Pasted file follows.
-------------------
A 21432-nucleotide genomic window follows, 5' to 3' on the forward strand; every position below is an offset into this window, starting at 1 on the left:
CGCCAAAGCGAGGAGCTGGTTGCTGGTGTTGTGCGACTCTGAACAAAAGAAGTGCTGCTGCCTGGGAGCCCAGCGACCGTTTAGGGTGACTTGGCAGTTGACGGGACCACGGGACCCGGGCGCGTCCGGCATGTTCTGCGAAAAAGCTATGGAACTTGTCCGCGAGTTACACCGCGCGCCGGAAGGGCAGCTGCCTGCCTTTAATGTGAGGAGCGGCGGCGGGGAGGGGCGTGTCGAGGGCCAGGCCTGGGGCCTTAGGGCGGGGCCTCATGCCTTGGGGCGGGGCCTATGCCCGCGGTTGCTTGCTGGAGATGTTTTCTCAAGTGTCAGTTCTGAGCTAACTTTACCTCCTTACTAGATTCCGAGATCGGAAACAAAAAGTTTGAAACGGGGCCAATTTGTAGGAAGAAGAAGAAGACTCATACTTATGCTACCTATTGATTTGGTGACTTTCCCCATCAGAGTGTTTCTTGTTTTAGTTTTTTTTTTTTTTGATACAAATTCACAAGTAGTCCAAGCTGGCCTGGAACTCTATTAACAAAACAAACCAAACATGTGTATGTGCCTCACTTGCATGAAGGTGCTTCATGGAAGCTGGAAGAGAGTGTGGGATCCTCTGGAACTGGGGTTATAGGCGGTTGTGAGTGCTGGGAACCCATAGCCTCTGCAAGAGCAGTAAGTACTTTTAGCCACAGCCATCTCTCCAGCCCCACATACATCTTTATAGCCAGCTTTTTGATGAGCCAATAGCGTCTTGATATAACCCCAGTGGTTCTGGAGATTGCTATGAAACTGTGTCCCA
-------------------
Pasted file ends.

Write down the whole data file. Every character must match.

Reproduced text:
A 21432-nucleotide genomic window follows, 5' to 3' on the forward strand; every position below is an offset into this window, starting at 1 on the left:
CGCCAAAGCGAGGAGCTGGTTGCTGGTGTTGTGCGACTCTGAACAAAAGAAGTGCTGCTGCCTGGGAGCCCAGCGACCGTTTAGGGTGACTTGGCAGTTGACGGGACCACGGGACCCGGGCGCGTCCGGCATGTTCTGCGAAAAAGCTATGGAACTTGTCCGCGAGTTACACCGCGCGCCGGAAGGGCAGCTGCCTGCCTTTAATGTGAGGAGCGGCGGCGGGGAGGGGCGTGTCGAGGGCCAGGCCTGGGGCCTTAGGGCGGGGCCTCATGCCTTGGGGCGGGGCCTATGCCCGCGGTTGCTTGCTGGAGATGTTTTCTCAAGTGTCAGTTCTGAGCTAACTTTACCTCCTTACTAGATTCCGAGATCGGAAACAAAAAGTTTGAAACGGGGCCAATTTGTAGGAAGAAGAAGAAGACTCATACTTATGCTACCTATTGATTTGGTGACTTTCCCCATCAGAGTGTTTCTTGTTTTAGTTTTTTTTTTTTTTGATACAAATTCACAAGTAGTCCAAGCTGGCCTGGAACTCTATTAACAAAACAAACCAAACATGTGTATGTGCCTCACTTGCATGAAGGTGCTTCATGGAAGCTGGAAGAGAGTGTGGGATCCTCTGGAACTGGGGTTATAGGCGGTTGTGAGTGCTGGGAACCCATAGCCTCTGCAAGAGCAGTAAGTACTTTTAGCCACAGCCATCTCTCCAGCCCCACATACATCTTTATAGCCAGCTTTTTGATGAGCCAATAGCGTCTTGATATAACCCCAGTGGTTCTGGAGATTGCTATGAAACTGTGTCCCA